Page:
Paper Mario Story instruction book manual
Paper Mario for the Nintendo 64 paper manual. The first game-related section is "Story" and here's how it looks.

(If you want snark about Paper Mario: Sticker Star talking about “an exciting adventure” and not having a section of the manual even labeled “story”, you can talk all about that here.)

It's exceedingly clear if you compare those two manuals that there is a very stark difference in the level of effort that went into them.

For KoopaTV's new game, we're running into an issue for the people who are beta-testing it (which is, like, not really any of you reading this. For shame.) that they just go into the game without looking at our in-game instruction manual first. This manual is literally on the title screen with as much weight as the main game button. This is very different than hiding it in a system menu.

I'll just show y'all:

Just would like to note that all screenshots are of the beta version. ...Though it'll probably look similar.

Let's look at the above. This is the default title screen players will see for Capture the Confederate Flag. The orange box is blocking it off a little bit, but the red rectangle is labeled "PLAY!" That sounds a lot more appealing than the blue-faced "Manual". It's like, "eh, here's the manual if you want... or you can PLAY!" 

So let's change our thinking a bit...

Switch our perspective!
As of the latest beta version, this is the default title screen. The difference is that the orange selection box is now covering the "Manual" rectangle as its starting position. Now it takes more effort to get to "PLAY!" than before: Three keystrokes vs. one keystroke to just check out the Manual while you're already there. I mean, when you're done with the Manual it'll still take three keystrokes since it takes you back to this title screen, but you'll feel better about what you're getting into. Moving the starting spot isn't all we did, though! There is also a voice clip recommending first-time players to check out the “enclosed instruction book” if it's your first time playing. This voice goes away if you do check out the manual! I still want "PLAY!" to be all enthusiastic since that's the reason you got the game loaded.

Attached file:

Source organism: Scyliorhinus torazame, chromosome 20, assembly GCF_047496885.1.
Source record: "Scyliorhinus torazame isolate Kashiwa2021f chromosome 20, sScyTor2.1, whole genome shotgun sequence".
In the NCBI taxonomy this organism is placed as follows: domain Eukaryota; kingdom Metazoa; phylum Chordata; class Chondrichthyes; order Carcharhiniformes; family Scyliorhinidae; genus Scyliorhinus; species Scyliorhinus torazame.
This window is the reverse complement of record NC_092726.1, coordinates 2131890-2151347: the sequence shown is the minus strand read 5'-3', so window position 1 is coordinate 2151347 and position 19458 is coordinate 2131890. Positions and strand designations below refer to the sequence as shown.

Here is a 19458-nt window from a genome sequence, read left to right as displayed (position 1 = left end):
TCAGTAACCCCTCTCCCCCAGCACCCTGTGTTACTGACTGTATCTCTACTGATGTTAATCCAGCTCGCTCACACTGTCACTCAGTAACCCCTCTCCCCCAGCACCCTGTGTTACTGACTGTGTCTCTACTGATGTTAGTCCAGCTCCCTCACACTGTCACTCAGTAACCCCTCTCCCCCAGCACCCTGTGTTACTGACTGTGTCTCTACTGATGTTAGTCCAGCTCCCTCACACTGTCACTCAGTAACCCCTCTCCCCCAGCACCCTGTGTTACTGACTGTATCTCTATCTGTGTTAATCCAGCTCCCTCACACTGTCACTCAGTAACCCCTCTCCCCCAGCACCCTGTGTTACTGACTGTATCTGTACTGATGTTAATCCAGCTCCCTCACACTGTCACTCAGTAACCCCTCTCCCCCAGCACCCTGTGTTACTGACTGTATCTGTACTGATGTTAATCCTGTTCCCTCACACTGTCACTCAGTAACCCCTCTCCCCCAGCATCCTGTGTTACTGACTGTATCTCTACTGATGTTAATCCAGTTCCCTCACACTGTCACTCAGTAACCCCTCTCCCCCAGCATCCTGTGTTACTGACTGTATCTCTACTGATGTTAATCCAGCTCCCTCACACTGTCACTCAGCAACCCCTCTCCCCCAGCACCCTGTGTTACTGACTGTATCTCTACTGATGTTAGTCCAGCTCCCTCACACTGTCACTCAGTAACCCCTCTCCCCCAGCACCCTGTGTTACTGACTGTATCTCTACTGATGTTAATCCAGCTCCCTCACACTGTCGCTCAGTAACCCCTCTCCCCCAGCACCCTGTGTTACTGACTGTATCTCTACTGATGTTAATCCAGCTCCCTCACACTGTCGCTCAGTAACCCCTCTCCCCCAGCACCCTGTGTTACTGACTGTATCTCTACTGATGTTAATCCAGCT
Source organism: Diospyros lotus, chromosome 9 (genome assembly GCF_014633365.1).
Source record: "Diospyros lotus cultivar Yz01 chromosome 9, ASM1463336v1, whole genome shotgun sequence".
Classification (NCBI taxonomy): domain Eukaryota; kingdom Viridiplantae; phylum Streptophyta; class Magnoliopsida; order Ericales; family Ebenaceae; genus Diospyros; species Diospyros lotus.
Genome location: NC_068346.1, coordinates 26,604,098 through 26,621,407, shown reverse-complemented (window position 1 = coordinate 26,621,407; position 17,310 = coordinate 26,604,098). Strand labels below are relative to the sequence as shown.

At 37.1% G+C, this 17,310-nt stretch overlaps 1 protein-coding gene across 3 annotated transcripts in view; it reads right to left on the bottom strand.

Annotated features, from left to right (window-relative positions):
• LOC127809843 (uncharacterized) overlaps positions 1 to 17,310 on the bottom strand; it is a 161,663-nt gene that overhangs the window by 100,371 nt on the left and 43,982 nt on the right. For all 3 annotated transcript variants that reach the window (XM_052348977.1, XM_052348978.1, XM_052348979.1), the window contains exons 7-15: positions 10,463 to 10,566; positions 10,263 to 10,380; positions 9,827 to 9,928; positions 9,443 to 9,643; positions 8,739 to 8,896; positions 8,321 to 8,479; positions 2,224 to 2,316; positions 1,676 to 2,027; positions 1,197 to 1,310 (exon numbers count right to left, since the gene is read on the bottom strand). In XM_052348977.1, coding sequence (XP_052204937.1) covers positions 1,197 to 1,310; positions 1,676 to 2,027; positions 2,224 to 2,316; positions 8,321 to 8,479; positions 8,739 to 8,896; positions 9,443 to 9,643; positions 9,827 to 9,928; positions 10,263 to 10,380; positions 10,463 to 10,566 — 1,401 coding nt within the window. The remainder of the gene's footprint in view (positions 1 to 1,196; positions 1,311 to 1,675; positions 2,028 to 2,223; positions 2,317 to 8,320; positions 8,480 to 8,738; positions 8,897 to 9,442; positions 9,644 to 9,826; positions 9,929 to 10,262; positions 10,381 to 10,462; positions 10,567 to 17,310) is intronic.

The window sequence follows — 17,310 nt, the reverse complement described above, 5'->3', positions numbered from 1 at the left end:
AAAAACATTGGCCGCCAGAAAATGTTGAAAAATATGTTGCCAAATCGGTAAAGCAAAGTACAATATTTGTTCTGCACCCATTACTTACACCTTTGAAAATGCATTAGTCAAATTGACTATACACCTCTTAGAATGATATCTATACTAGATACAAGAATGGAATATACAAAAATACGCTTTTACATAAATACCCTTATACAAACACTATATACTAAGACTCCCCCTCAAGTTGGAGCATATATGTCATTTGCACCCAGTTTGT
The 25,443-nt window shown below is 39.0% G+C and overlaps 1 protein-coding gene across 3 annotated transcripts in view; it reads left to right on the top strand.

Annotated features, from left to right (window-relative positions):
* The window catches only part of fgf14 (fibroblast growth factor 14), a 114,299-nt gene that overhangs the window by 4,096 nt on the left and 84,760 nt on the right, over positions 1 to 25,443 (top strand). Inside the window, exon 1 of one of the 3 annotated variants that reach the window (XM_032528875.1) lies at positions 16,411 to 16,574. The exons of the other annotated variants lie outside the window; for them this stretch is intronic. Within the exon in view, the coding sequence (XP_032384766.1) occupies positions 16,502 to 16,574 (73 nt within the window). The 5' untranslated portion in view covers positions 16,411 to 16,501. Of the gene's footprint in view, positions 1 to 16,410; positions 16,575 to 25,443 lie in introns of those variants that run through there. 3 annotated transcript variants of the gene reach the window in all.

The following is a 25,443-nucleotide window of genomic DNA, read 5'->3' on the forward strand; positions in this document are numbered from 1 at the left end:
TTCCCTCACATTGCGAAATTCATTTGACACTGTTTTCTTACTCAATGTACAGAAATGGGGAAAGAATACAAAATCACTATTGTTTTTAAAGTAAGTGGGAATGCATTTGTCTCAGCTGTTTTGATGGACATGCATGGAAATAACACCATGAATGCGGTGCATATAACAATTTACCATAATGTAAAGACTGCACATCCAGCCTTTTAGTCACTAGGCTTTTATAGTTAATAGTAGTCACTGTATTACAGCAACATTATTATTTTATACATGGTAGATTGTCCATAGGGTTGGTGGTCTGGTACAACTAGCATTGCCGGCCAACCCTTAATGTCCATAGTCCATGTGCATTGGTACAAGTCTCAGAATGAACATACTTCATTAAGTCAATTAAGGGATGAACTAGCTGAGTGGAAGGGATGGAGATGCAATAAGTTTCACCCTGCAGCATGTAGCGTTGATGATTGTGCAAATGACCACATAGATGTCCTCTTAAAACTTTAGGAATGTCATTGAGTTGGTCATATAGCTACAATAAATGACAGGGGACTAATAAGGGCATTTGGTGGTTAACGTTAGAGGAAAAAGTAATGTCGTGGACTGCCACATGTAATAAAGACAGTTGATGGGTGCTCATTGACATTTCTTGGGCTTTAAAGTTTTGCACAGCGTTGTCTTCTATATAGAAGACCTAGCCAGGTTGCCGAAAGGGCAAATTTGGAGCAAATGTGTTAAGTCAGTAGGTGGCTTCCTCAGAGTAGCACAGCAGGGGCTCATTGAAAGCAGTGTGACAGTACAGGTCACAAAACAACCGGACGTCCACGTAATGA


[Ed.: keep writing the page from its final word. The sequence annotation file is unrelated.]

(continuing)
Putting the manual right next to the game with equal weight on the title screen is the digital equivalent to opening the game case and having the manual side-by-side with your cartridge/disk. It's the closest you can get.

Ludwig hopes you will look forward to playing Capture the Confederate Flag, which will release for free shortly. Ludwig also hopes that you can see connections between his views on the videogame industry and his game design decisions! As for you, what instruction books do you hold fondly, or did you even read them?

Capture the Confederate Flag is now fully playable here!
How about another way of making that title screen? Something more interactive?
Paper Mario: Color Splash's digital manual is quite close to the glorious manuals of old.


  1. Great going environment people. Now how are future generations going to know what Plumber Boy is talking about in the game about hotels when he says "Check out the enclosed Instruction Book" without needing to look for background information that printed material used to be enclosed in said games? It's going to be like people needing to read up on history to get certain cameos, gags and references in old Merry Melodies cartoons.

  2. I do miss physical instruction books. When I opened a new game, the first thing I always did was take out the instruction book and read it. For fun! Though I admit, sometimes the instructions were included in the game itself, so it felt useless to read how to play and then be told how to play. But sometimes they had great art or tips or even bonuses, like Ace Attorney's little comic in the back!

    1. Back in the really ol' days, instruction books gave you story details that couldn't be found in the main games.

      I didn't mention this in the article, but I'm totally against that sort of canon-creation. Some instruction manual writer could write whatever the hell she wants in there and a faction of the folks will think it's canon. Ick.

    2. I generally dislike that, too. I think the story should be presented... in the story. Unless it's a story-free game that just needs a basic setup explained, I suppose.

    3. On the other hand, that trope also includes details being revealed and fleshed out in tie-in novels, which I have no issue with. *approves of tie-in novels and hopes to write them someday*

    4. What if it's a tie-in novel that comes with the game, and teaches you how to play?